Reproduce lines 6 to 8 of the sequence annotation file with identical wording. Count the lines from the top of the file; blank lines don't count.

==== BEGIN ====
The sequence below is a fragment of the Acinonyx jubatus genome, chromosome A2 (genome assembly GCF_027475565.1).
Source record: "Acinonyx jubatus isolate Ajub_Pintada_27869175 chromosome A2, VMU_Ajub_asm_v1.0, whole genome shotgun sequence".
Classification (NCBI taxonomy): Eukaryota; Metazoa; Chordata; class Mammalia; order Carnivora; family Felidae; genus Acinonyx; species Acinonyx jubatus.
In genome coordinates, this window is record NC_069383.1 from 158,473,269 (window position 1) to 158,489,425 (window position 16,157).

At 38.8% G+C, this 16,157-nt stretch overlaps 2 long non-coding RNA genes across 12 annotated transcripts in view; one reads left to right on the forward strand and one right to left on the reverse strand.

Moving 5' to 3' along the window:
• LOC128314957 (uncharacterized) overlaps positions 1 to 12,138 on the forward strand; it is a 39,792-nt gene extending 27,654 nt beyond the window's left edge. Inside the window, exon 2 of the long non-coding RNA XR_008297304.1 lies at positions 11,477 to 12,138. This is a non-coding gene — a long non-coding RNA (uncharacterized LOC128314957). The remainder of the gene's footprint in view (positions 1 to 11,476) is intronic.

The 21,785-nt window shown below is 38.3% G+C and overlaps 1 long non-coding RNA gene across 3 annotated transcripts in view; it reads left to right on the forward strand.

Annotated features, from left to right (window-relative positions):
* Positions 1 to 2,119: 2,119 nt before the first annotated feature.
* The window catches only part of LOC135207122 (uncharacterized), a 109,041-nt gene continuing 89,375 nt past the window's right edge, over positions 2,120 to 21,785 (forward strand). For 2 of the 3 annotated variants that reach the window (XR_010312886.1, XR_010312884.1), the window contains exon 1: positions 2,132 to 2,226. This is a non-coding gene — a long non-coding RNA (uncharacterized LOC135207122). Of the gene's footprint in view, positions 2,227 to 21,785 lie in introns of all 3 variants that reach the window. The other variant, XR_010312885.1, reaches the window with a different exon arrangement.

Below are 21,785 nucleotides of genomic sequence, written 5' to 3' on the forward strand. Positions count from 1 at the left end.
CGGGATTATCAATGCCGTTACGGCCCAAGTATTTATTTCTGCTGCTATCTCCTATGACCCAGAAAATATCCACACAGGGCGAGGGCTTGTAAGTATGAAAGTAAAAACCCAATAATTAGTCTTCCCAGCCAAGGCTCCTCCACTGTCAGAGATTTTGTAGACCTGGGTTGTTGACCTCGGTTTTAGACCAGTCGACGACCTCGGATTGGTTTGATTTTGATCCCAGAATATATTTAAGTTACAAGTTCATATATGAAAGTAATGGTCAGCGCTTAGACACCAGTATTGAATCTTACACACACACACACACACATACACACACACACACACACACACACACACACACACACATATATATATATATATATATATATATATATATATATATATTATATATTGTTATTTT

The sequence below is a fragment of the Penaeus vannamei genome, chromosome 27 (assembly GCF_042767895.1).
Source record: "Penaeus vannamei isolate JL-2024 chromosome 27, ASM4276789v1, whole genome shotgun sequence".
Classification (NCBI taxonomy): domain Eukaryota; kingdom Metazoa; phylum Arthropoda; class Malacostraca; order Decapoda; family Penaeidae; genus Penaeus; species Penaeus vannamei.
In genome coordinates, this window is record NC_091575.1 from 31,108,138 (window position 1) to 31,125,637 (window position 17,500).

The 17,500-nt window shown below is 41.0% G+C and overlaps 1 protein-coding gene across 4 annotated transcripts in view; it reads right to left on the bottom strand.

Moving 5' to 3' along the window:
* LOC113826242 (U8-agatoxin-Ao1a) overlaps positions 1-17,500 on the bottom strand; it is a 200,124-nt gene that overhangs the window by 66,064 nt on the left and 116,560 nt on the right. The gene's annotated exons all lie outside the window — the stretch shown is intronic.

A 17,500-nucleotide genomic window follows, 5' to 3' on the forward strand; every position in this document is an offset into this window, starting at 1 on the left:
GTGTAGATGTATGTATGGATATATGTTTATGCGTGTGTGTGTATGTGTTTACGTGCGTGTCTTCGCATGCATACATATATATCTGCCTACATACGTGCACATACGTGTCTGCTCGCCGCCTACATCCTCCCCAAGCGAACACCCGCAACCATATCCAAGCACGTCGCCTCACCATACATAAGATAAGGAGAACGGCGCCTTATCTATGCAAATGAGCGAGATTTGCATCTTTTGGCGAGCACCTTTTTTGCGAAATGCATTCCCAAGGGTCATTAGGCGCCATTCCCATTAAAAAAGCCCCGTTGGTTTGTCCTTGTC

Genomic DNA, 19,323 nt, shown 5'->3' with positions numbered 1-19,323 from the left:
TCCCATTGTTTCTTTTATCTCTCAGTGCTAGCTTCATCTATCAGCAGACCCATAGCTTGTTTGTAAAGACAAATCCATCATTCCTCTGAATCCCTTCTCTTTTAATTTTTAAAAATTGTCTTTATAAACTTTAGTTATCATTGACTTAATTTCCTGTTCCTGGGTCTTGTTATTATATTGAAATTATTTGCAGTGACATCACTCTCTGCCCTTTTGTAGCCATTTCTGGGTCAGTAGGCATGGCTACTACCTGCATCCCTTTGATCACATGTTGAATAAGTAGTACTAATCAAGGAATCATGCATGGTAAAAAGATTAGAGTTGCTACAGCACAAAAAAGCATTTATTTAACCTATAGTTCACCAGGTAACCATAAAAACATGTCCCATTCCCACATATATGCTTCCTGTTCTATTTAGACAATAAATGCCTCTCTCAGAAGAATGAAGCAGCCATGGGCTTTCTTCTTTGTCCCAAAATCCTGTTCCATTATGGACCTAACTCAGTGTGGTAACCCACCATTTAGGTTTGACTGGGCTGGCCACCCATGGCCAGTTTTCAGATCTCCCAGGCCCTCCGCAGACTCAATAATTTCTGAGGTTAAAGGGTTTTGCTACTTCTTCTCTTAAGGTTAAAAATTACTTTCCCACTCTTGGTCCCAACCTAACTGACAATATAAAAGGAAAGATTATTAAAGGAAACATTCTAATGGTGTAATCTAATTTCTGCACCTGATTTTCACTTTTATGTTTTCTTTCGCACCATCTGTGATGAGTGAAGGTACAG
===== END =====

Moving 5' to 3' along the window:
• LOC128314957 (uncharacterized) overlaps positions 1 to 12,138 on the forward strand; it is a 39,792-nt gene extending 27,654 nt beyond the window's left edge. Inside the window, exon 2 of the long non-coding RNA XR_008297304.1 lies at positions 11,477 to 12,138. This is a non-coding gene — a long non-coding RNA (uncharacterized LOC128314957). The remainder of the gene's footprint in view (positions 1 to 11,476) is intronic.

The 21,785-nt window shown below is 38.3% G+C and overlaps 1 long non-coding RNA gene across 3 annotated transcripts in view; it reads left to right on the forward strand.